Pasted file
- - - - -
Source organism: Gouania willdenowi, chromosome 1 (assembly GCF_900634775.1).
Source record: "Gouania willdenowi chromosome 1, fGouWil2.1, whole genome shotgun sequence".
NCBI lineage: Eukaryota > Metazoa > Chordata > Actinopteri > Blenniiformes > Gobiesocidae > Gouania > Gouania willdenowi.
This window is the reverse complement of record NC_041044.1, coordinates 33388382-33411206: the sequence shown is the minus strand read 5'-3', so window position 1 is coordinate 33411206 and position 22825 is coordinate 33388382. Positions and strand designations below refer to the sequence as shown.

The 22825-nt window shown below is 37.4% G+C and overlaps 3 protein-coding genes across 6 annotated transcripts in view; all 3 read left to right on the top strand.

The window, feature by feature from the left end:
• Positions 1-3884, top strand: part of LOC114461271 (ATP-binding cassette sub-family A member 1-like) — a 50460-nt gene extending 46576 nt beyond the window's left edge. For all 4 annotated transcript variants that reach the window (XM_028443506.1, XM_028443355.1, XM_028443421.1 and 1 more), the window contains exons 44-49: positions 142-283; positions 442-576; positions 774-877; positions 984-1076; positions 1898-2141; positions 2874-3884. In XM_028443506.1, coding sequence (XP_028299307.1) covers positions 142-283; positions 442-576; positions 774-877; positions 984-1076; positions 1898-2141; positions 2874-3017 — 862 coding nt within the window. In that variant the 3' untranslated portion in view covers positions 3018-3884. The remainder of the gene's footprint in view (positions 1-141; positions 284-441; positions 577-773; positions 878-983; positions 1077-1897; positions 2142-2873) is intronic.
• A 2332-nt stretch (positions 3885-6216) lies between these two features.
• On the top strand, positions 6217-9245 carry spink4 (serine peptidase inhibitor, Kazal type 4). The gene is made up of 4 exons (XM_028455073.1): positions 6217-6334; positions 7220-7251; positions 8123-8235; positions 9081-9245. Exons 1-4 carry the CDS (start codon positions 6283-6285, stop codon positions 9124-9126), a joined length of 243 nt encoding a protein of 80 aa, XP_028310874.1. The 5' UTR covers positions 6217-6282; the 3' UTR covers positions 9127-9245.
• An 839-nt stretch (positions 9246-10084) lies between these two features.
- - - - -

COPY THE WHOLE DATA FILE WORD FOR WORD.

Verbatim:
Source organism: Gouania willdenowi, chromosome 1 (assembly GCF_900634775.1).
Source record: "Gouania willdenowi chromosome 1, fGouWil2.1, whole genome shotgun sequence".
NCBI lineage: Eukaryota > Metazoa > Chordata > Actinopteri > Blenniiformes > Gobiesocidae > Gouania > Gouania willdenowi.
This window is the reverse complement of record NC_041044.1, coordinates 33388382-33411206: the sequence shown is the minus strand read 5'-3', so window position 1 is coordinate 33411206 and position 22825 is coordinate 33388382. Positions and strand designations below refer to the sequence as shown.

The 22825-nt window shown below is 37.4% G+C and overlaps 3 protein-coding genes across 6 annotated transcripts in view; all 3 read left to right on the top strand.

The window, feature by feature from the left end:
• Positions 1-3884, top strand: part of LOC114461271 (ATP-binding cassette sub-family A member 1-like) — a 50460-nt gene extending 46576 nt beyond the window's left edge. For all 4 annotated transcript variants that reach the window (XM_028443506.1, XM_028443355.1, XM_028443421.1 and 1 more), the window contains exons 44-49: positions 142-283; positions 442-576; positions 774-877; positions 984-1076; positions 1898-2141; positions 2874-3884. In XM_028443506.1, coding sequence (XP_028299307.1) covers positions 142-283; positions 442-576; positions 774-877; positions 984-1076; positions 1898-2141; positions 2874-3017 — 862 coding nt within the window. In that variant the 3' untranslated portion in view covers positions 3018-3884. The remainder of the gene's footprint in view (positions 1-141; positions 284-441; positions 577-773; positions 878-983; positions 1077-1897; positions 2142-2873) is intronic.
• A 2332-nt stretch (positions 3885-6216) lies between these two features.
• On the top strand, positions 6217-9245 carry spink4 (serine peptidase inhibitor, Kazal type 4). The gene is made up of 4 exons (XM_028455073.1): positions 6217-6334; positions 7220-7251; positions 8123-8235; positions 9081-9245. Exons 1-4 carry the CDS (start codon positions 6283-6285, stop codon positions 9124-9126), a joined length of 243 nt encoding a protein of 80 aa, XP_028310874.1. The 5' UTR covers positions 6217-6282; the 3' UTR covers positions 9127-9245.
• An 839-nt stretch (positions 9246-10084) lies between these two features.